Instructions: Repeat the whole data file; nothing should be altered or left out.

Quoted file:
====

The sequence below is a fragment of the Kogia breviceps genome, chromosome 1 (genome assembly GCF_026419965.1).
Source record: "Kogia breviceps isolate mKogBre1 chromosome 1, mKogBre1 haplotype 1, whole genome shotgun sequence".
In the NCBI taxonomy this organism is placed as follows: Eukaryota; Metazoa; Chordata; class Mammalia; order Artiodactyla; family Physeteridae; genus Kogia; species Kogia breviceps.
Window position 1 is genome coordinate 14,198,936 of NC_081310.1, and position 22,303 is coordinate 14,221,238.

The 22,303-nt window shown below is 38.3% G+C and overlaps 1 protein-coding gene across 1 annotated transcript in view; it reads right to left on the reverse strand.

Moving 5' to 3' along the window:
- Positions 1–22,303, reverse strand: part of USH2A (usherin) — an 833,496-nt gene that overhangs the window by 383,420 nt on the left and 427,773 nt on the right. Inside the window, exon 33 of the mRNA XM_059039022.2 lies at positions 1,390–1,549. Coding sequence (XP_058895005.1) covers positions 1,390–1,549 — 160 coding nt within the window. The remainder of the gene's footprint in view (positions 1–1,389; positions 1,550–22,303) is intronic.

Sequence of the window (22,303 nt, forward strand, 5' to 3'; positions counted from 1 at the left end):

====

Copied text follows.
The sequence below is a fragment of the Kogia breviceps genome, chromosome 1 (genome assembly GCF_026419965.1).
Source record: "Kogia breviceps isolate mKogBre1 chromosome 1, mKogBre1 haplotype 1, whole genome shotgun sequence".
In the NCBI taxonomy this organism is placed as follows: Eukaryota; Metazoa; Chordata; class Mammalia; order Artiodactyla; family Physeteridae; genus Kogia; species Kogia breviceps.
Window position 1 is genome coordinate 14,198,936 of NC_081310.1, and position 22,303 is coordinate 14,221,238.

The 22,303-nt window shown below is 38.3% G+C and overlaps 1 protein-coding gene across 1 annotated transcript in view; it reads right to left on the reverse strand.

Moving 5' to 3' along the window:
- Positions 1–22,303, reverse strand: part of USH2A (usherin) — an 833,496-nt gene that overhangs the window by 383,420 nt on the left and 427,773 nt on the right. Inside the window, exon 33 of the mRNA XM_059039022.2 lies at positions 1,390–1,549. Coding sequence (XP_058895005.1) covers positions 1,390–1,549 — 160 coding nt within the window. The remainder of the gene's footprint in view (positions 1–1,389; positions 1,550–22,303) is intronic.

Sequence of the window (22,303 nt, forward strand, 5' to 3'; positions counted from 1 at the left end):